This was the women who taught us our family history. She offered us context to this history. She inspired a delight in detail and nuance. She made it possible for us to challenge norms. But most importantly she brought us into the history and life of our complete family in a way that was encouraging, non-discriminatory, and life affirming. 




Friday, January 8, 2021

Tracking UBC leaderships' statements on winter break travel.

 Dr. Berman. Director of the School of Population and Public Health. 

January 6, 2021.

Dear SPPH Community,

In light of recent events and news stories this past week, I feel that I need to share with you that I travelled over the holiday break. I recognize now that I should not have travelled, and that many of you have made sacrifices over these past several weeks that I too should have made. I truly regret this decision.

 

In my position as Director of SPPH, I would like to reaffirm my sincere support for the efforts of our public health authorities and many of you, my public health colleagues, to address this COVID-19 crisis. I would also like to assure you all that in my travel I have and am complying with all requirements for pandemic control and will continue to do so.

 

Sincerely,

PETER BERMAN, PhD
Professor and Director
School of Population and Public Health

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President Sanata Ono. 

Late last year my elderly mother was taken to hospital by ambulance in her home city of Baltimore. Since my mother and father, who is 93, live alone, I was concerned about their welfare. There is no one in my extended family who lives in Baltimore and was able to provide support for them.

On December 10 I flew to Baltimore for a four-day trip and self-quarantined for 14 days on return, as per health and travel guidelines.

I carefully weighed the decision to travel and out of concern for my parents, made the decision to proceed with the trip. During my trip, I strictly followed COVID-19 safety protocols and guidelines, including quarantine rules. I felt it was important to travel at that time. This trip was not a vacation.

As president of UBC, I am grateful to the many public health professionals and researchers, both at UBC and beyond, who are working hard behind the scenes and on the front lines to protect us from COVID-19. I remain committed to doing my part to help bring an end to this global pandemic.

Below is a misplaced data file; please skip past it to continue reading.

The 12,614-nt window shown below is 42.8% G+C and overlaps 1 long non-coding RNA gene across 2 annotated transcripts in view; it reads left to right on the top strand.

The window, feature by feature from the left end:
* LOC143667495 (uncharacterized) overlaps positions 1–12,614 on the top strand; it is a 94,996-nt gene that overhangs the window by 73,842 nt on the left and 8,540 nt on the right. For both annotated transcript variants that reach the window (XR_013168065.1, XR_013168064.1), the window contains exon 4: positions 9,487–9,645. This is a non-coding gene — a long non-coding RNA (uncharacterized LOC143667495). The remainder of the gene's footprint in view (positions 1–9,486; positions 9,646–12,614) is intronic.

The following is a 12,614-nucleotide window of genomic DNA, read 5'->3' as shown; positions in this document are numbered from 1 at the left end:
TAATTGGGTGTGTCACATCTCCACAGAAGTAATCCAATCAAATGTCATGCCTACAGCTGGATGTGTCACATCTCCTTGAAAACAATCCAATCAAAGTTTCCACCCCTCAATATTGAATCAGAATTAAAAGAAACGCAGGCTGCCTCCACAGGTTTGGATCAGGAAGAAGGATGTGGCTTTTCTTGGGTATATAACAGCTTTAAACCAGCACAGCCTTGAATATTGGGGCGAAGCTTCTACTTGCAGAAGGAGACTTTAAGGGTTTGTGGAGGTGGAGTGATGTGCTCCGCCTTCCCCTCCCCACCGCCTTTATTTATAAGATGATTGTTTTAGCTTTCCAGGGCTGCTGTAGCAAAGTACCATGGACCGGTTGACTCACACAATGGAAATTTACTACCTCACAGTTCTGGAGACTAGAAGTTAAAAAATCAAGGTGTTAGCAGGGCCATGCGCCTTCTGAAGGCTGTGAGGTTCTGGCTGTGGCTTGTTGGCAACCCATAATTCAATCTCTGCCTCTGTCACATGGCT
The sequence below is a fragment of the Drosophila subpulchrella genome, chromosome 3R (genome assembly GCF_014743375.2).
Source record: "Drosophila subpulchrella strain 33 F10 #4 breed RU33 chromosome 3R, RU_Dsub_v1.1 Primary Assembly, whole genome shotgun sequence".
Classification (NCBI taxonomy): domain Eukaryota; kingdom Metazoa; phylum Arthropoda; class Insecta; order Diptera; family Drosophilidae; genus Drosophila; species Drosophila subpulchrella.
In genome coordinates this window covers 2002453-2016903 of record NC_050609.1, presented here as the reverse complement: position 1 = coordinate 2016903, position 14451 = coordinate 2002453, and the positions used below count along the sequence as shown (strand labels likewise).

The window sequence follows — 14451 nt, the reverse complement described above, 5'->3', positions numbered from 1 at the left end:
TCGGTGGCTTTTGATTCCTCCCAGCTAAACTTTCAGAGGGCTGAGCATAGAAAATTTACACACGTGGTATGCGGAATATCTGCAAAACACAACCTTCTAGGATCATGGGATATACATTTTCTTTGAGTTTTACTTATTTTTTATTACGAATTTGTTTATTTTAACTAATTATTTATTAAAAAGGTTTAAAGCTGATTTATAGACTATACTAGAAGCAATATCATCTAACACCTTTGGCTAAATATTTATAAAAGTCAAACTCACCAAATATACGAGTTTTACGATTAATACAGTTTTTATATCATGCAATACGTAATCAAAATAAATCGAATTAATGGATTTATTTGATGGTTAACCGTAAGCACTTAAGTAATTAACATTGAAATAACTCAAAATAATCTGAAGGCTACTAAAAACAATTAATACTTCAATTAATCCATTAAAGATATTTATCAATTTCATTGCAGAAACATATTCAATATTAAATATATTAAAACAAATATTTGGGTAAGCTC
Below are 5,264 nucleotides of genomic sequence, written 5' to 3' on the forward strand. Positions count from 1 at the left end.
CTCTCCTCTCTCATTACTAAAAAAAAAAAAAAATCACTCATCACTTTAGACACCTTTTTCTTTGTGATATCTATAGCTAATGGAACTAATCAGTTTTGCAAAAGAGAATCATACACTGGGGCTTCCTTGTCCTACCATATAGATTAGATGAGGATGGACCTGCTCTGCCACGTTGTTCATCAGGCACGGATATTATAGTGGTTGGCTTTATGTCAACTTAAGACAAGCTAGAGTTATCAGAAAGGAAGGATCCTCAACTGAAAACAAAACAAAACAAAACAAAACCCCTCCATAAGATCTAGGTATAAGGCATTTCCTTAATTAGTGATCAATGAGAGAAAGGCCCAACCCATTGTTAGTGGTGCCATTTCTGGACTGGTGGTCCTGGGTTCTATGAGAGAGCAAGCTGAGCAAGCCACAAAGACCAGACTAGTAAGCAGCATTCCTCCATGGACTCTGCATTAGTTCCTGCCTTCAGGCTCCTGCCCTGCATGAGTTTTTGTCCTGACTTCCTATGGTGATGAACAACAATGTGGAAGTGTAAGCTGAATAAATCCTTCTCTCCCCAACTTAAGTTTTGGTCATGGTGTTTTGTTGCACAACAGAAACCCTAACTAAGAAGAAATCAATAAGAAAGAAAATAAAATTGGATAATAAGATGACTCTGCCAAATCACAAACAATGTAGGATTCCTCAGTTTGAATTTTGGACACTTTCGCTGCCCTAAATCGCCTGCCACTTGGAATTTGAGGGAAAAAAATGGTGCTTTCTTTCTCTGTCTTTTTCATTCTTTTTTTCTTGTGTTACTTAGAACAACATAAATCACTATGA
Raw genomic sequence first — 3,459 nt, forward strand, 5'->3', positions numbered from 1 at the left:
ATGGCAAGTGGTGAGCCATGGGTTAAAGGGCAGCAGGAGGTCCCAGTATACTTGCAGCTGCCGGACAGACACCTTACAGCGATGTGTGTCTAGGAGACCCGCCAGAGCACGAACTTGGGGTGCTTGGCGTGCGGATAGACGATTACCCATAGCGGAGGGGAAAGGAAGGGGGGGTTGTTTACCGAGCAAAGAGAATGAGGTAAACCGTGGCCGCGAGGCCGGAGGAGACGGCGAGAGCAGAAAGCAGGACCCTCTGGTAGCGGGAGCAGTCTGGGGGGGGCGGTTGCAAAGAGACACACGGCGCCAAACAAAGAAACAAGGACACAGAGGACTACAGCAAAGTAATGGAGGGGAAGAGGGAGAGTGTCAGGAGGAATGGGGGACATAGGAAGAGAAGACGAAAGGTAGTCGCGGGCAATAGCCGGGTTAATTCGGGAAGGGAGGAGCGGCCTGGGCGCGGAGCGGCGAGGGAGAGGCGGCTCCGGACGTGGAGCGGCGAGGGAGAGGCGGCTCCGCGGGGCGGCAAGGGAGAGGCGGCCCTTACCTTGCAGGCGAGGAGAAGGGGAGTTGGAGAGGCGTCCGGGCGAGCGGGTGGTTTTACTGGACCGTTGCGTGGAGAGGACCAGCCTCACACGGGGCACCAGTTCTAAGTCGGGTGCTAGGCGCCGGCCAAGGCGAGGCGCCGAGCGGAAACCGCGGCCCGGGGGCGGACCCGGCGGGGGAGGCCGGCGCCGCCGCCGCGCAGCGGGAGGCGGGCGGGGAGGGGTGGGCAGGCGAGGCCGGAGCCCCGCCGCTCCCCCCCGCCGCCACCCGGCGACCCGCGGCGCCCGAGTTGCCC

Santa J. Ono
President and Vice-Chancellor

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Lesley Cormack, Deputy Vice-Chancellor

January 7, 2021

In light of questions about travel in recent weeks and in the interest of transparency, I’d like to disclose that I have been in Edmonton at my primary residence since December 12 and will remain here until at least the end of the month working remotely.

As many of you are aware, I only recently took up my post at UBC Okanagan and this trip has been to prepare my home for sale and to arrange my affairs as I move permanently to the Okanagan.

I’m very grateful for the work and sacrifice of our healthcare professionals and I can confirm that I have strictly adhered to all public health guidelines.

Sincerely,

Lesley Cormack
Deputy Vice-Chancellor and Principal
UBC Okanagan

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Dermott Kelleher. Dean, Faculty of Medicine. VP Health.

January 7, 2021

Late last year, I made the difficult decision to travel home in early December to address serious personal and private matters. I did not make this decision lightly. Further, I continued to work from my home in Ireland during this time.

As such, I have strictly followed both the Irish and Canadian government's COVID-19 safety protocols and guidelines, including quarantine rules and very strict limits on social interactions. 

Dermot Kelleher, MB, MD, FRCP, FRCPI, FMedSci, FCAHS, FRCPC, AGAF
Dean, Faculty of Medicine
Vice-President, Health
The University of British Columbia